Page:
tv [untitled] May 1, 2014 1:30pm-2:01pm PDT
into a single little parcel. so this section what it's achieving once you have cut a deal for affordable housing and you are part of the original campus site, you can move stuff around as along as you are not creating a problem your neighbors with regards to kind of your ceqa. if you are going to purchase a different additional property, you are going to need to come back to us and talk to us about your affordable housing and infrastructure before we'll kind of throw into the pool with your other sites. thank you. >> i have a question on the local hiring and workforce development programs. i am looking over the proposed mou and i see lots of language on local hiring, and prevailing wage and focused on the labor aspect of it, which is great.
i think i see mission hiring hall present; that is fantastic. i don't want us to overlook the small minority and women businesses and i see a good-faith effort, but i'm always a little nervous when i hear "good-faith efforts." if something could explain that to me. >> i will have someone from the uc staff address that question for you. >> so daman lu is here to address your construction workforce program and then i can address some of the other programs that we have in place. >> great. >> hello commissioners i'm daman lu and it's my role to manage these programs at ucsf,
including community workforce. ucsf as a state entity we are prohibited from mandating quotas and goals around local hire, but what we have done is voluntarily stepped in line with the city's program. actually partnered with mission hiring hall for the last three years in which they provide outreach and referral services to us. since we entered into the program in january of 2011, since that time on the mission bay hospital, when we implemented the program, our goal was 20% of the construction and we feel that construction hours is a better barometer versus headcount. since that time we achieved 21% of work hours performed by san francisco residents since 2011.
16% of the headcount on the hospital has been san francisco residents as well. across the street, another project that we started in 2013 is the mission hall global health and clinical sciences building. so since that project started in 2013 our target goal was 30% of the construction hours. since march of 2013, we're tracking at about 22%. so we do have some work to make up to try to reach our targeted goal of 30% by fall, equating to roughly 41,000 hours of construction by san francisco residents. moving forward looking at blocks 33 and 34, phase 1 will begin approximately 2017 and our voluntary goals increase 5% each year to maximum of 50. so by 2017 we'll shoot for 50% of construction hours performed by san francisco residents on those projects. >> thank you.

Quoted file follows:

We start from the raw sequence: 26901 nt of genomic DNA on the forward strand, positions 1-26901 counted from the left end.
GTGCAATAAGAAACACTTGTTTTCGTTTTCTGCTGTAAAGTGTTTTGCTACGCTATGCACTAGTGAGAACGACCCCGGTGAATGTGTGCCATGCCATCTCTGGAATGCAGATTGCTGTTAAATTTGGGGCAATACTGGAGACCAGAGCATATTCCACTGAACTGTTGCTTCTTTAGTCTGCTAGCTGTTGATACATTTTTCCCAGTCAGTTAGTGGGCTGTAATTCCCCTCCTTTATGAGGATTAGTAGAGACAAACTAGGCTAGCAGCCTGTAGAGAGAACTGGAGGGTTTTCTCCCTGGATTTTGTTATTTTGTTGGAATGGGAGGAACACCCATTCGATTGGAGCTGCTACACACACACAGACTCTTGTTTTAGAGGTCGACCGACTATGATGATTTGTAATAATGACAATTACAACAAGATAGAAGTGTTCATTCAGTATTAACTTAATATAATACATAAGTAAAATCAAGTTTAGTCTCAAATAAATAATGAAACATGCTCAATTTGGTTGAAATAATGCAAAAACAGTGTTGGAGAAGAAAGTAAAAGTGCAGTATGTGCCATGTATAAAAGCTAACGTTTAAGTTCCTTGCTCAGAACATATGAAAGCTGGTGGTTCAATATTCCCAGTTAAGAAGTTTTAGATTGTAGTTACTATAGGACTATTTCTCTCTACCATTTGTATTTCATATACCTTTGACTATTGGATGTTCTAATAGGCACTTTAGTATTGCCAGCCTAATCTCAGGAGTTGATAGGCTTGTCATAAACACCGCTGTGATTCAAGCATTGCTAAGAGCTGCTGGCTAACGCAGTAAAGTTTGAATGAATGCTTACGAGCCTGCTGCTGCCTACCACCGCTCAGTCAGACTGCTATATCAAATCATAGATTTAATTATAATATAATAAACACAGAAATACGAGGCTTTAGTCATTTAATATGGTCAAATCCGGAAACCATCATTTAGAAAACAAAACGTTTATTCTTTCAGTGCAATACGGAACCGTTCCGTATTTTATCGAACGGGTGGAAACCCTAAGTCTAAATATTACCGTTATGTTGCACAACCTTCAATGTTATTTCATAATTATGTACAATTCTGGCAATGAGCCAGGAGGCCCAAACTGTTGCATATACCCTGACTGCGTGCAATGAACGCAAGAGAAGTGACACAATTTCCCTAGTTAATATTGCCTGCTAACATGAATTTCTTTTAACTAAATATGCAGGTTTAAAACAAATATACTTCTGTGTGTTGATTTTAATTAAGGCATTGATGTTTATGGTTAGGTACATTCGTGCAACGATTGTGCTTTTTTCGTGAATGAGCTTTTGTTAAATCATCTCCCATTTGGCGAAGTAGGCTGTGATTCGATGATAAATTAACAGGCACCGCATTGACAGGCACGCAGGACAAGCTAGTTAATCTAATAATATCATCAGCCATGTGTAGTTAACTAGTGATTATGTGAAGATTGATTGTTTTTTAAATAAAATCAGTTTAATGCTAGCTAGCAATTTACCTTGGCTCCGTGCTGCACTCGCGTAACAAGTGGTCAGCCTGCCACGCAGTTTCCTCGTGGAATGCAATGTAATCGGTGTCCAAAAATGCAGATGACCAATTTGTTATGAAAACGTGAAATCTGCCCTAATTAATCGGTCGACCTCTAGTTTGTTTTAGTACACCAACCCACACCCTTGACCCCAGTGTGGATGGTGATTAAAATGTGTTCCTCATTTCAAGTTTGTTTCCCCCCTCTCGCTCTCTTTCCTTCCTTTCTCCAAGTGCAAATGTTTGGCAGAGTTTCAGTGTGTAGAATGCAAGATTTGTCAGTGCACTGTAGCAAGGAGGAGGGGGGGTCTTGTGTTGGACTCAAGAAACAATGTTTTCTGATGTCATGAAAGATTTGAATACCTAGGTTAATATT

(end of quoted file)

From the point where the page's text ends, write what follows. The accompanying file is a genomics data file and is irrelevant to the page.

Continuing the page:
good. >> daman is also responsible for the program that we call "excel." which is a program that provides internships for residents of low-income neighborhoods. and that translate into permanent jobs and permanent employee. so it's a training program for people who are at-risk. and that excel program has been very successful in helping neighborhood residents get permanent jobs at ucsf. now with respect to the language in the mou that talks about coordination of hiring programs,, as well as making good-faith efforts to ensure minority and women-owned businesses have opportunities to compete for contracts with the regents. so in our
advertising of contracting opportunities, particularly in the construction area, we ask bidders, if you will, to submit information about both the number of women, as well as minorities in their companies. and so that information is reported to as parts of their bid proposals and submittals. and those are taken into account. i do want to note also that the university has a diversity and outreach office that is headed by vice chancellor for diversity and out reach and that vice chancellor is responsible for not only ensuring that the university has a diverse workforce both in faculty and at staff-levels, but also doing outreach of types through our university partnership programs and other programs that work with the
community at-large. so the university has, also, i think, as part of its responsibilities for reserve grants research grants with the federal government is responsible for reporting some of its hiring practices as well in compliance with federal law. does that help you? >> well, i get the part that is missing. i know we're in a proposition 209 state, but nonetheless, if you have a small business program, focusing on the actual solicitation of businesses, i understand your point that you are looking for businesses that have diverse workforces and i think that is very laudable, but i am also interested do you have a policy that sort of mirrors or is similar to either the city's local business program? i understand that it wouldn't have a geographic limitation, but our small business program?
>> let me see if daman or his colleagues in the community relations office can speak to that? so at this point, i don't have an answer to your question as to whether we have a formal outreach program for businesses. >> even regional businesses, businesses that are inclusive of minority and women-owned businesses. they can't be exclusive. >> right. so rather than give you a wrong answer, i would like to confer with my colleagues and then provide the information to your staff. >> okay. >> great. we'll definitely make sure to follow-up with staff maybe at our next meeting. okay. thank you. other questions? if there are no further questions, i would like to entertain a motion on this item.